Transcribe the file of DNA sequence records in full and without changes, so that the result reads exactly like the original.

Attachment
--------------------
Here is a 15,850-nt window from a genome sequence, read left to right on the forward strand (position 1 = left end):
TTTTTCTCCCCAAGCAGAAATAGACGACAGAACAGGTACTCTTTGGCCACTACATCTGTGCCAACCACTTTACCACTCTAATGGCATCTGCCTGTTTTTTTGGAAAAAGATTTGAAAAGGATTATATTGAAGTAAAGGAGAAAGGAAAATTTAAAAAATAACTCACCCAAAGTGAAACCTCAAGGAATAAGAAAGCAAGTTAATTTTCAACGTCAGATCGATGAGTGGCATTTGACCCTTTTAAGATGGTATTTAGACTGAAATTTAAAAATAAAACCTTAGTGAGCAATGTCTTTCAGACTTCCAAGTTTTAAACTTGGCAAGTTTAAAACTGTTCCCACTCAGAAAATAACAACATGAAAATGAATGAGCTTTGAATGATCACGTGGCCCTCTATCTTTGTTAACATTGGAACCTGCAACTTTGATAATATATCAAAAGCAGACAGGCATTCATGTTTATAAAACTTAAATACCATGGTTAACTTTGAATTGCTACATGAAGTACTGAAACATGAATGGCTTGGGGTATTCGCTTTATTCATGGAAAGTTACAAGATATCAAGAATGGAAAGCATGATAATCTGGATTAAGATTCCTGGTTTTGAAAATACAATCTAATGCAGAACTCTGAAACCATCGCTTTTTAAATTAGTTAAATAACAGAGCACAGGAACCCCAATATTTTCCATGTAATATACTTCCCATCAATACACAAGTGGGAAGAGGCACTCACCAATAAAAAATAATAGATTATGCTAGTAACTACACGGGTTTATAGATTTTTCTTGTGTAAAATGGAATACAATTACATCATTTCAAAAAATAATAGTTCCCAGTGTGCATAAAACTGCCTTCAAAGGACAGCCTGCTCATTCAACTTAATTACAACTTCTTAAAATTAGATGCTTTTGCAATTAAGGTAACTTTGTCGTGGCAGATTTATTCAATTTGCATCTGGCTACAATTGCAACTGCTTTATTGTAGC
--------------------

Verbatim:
Here is a 15,850-nt window from a genome sequence, read left to right on the forward strand (position 1 = left end):
TTTTTCTCCCCAAGCAGAAATAGACGACAGAACAGGTACTCTTTGGCCACTACATCTGTGCCAACCACTTTACCACTCTAATGGCATCTGCCTGTTTTTTTGGAAAAAGATTTGAAAAGGATTATATTGAAGTAAAGGAGAAAGGAAAATTTAAAAAATAACTCACCCAAAGTGAAACCTCAAGGAATAAGAAAGCAAGTTAATTTTCAACGTCAGATCGATGAGTGGCATTTGACCCTTTTAAGATGGTATTTAGACTGAAATTTAAAAATAAAACCTTAGTGAGCAATGTCTTTCAGACTTCCAAGTTTTAAACTTGGCAAGTTTAAAACTGTTCCCACTCAGAAAATAACAACATGAAAATGAATGAGCTTTGAATGATCACGTGGCCCTCTATCTTTGTTAACATTGGAACCTGCAACTTTGATAATATATCAAAAGCAGACAGGCATTCATGTTTATAAAACTTAAATACCATGGTTAACTTTGAATTGCTACATGAAGTACTGAAACATGAATGGCTTGGGGTATTCGCTTTATTCATGGAAAGTTACAAGATATCAAGAATGGAAAGCATGATAATCTGGATTAAGATTCCTGGTTTTGAAAATACAATCTAATGCAGAACTCTGAAACCATCGCTTTTTAAATTAGTTAAATAACAGAGCACAGGAACCCCAATATTTTCCATGTAATATACTTCCCATCAATACACAAGTGGGAAGAGGCACTCACCAATAAAAAATAATAGATTATGCTAGTAACTACACGGGTTTATAGATTTTTCTTGTGTAAAATGGAATACAATTACATCATTTCAAAAAATAATAGTTCCCAGTGTGCATAAAACTGCCTTCAAAGGACAGCCTGCTCATTCAACTTAATTACAACTTCTTAAAATTAGATGCTTTTGCAATTAAGGTAACTTTGTCGTGGCAGATTTATTCAATTTGCATCTGGCTACAATTGCAACTGCTTTATTGTAGC